Wednesday, 27 November 2013

Lower respiratory tract infection - Diseased associated to pneumonia

Lower respiratory tract infection
The lower respiratory tract infection are the infection consisting of the trachea (wind pipe), bronchial tubes, the bronchioles, and the lungs, including the bronchitis and pneumonia. According to  The World Health Report 2004 – Changing History(1), in 2002 lower respiratory track infection were still the leading cause of deaths among all infectious diseases, and accounted for 3.9 million deaths worldwide and 6.9% of all deaths that year.
Pneumonia is defined as a condition of the inflammation of the lung as a result of infection, caused by bacteria, such as bacteria Streptococcus pneumoniae or influenza viruses in most cases. Fungi, such as Pneumocystis jiroveci, certain medication such as PPI Stomach Acid Drugs and other conditions such as impaired immune systems.
B.2. Diseased associated to pneumonia
1. Sickle Cell Disease
In a study of 335,348 black women with a delivery during 2004-2010, 1,526 had a diagnosis of SCD (0.5 %) and to Compare them with women without SCD who had chronic conditions, found that women with SCD had higher prevalence of deep vein thrombosis, pulmonary embolism, obstetric shock, pneumonia, sepsis, postpartum infection, and transfusions. SCD was also positively associated with acute renal failure, cerebrovascular disorder, respiratory distress syndrome, eclampsia, postpartum hemorrhage, preterm birth, and ventilation when compared with women without SCD and chronic conditions(41).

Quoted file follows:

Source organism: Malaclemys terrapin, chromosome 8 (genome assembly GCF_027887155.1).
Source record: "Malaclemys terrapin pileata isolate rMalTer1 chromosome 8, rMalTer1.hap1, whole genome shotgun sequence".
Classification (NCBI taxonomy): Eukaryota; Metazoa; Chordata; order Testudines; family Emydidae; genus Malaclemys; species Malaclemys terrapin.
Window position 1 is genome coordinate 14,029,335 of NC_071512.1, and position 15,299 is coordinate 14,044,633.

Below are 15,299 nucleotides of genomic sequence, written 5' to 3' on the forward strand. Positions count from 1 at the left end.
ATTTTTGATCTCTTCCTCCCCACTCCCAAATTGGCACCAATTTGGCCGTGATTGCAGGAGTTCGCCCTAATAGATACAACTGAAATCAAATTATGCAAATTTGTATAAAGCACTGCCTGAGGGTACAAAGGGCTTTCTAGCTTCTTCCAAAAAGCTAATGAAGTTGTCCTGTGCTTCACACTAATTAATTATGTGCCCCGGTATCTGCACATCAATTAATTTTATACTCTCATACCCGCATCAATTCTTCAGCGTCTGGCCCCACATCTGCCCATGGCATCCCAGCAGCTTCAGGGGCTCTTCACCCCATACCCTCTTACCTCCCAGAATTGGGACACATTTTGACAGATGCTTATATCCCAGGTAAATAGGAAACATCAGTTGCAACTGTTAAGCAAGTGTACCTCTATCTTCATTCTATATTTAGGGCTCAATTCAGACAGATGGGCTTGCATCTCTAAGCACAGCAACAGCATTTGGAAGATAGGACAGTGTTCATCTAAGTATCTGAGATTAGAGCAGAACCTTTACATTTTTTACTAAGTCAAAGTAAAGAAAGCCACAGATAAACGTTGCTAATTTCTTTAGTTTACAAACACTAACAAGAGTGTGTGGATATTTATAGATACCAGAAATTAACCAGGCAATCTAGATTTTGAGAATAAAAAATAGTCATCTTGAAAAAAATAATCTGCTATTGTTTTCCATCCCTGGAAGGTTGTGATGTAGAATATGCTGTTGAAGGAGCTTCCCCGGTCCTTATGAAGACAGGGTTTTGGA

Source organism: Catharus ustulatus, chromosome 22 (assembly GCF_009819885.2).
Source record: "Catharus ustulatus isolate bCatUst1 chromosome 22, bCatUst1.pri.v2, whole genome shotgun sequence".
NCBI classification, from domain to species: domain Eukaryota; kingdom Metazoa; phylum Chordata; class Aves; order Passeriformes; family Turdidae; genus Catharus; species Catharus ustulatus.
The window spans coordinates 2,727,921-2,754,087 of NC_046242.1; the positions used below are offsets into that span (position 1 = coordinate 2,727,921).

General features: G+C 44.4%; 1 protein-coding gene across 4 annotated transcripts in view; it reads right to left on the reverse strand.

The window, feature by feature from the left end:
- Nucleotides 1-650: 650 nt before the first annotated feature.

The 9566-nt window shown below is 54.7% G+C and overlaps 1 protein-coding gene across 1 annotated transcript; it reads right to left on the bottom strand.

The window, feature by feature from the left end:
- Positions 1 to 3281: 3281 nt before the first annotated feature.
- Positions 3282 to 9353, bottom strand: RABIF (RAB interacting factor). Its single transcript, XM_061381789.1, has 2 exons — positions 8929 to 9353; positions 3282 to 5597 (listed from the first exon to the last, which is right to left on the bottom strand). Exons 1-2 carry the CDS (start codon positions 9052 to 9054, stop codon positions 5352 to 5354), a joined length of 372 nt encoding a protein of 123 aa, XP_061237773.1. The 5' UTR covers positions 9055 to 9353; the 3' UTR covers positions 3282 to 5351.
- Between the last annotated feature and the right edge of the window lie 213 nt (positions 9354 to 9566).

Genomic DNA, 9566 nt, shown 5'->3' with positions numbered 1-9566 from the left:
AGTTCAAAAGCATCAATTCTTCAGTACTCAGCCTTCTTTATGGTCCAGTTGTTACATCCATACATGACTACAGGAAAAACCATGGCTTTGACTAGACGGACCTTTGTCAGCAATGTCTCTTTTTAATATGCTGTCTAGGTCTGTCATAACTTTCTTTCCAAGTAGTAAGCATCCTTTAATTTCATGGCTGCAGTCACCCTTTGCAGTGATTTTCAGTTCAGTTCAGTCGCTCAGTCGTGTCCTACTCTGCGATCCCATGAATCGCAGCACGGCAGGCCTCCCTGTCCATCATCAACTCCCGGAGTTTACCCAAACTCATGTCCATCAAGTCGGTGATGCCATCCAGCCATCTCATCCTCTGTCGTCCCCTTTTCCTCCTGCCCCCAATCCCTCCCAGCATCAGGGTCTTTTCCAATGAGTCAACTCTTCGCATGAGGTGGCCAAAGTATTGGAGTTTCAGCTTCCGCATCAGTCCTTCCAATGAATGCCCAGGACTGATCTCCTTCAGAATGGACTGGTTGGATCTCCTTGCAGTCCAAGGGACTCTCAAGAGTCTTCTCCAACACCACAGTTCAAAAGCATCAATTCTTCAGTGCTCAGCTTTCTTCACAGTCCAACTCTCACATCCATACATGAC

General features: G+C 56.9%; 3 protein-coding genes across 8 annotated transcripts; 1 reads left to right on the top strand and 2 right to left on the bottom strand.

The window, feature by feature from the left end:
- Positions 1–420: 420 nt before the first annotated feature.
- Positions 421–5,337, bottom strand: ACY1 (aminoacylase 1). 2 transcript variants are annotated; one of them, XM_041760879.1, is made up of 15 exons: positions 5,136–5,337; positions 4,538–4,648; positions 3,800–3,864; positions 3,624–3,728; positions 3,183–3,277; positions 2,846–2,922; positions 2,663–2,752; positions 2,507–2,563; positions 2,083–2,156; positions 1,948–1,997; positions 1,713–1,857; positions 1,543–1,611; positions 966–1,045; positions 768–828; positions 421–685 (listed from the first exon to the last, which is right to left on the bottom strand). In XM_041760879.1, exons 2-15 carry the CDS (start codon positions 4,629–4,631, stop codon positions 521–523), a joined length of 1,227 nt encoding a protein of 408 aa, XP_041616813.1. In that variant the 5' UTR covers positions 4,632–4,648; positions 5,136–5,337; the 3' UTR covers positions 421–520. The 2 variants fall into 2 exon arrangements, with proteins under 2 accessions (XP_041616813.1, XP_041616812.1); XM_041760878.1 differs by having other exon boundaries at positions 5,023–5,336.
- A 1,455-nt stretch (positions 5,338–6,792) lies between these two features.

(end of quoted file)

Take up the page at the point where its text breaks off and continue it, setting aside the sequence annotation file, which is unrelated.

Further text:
2. Rheumatoid arthritis 
Although reports of serious infections in clinical trials for rheumatoid arthritis (RA) with tocilizumab, anti-interleukin6 (IL-6) receptor antibody, have been relatively few, there is still some concern about infections. There is a report of 2 case of who developed severe pneumonia during tocilizumab treatment for RA(42).
3. Diabetes
Diabetes mellitus is often identified as an independent risk factor for developing lower respiratory tract infections(43).
4. Other diseases
According to the study by the University of Washington School of Medicine, patients with a wide variety of disease states, including advanced age, diabetes mellitus, alcoholism, collagen vascular disease, cancer, heart failure, and organ transplantation are potentially at increased risk for pneumonia because of disease-related impairments in host defenses(44).
5. Etc.
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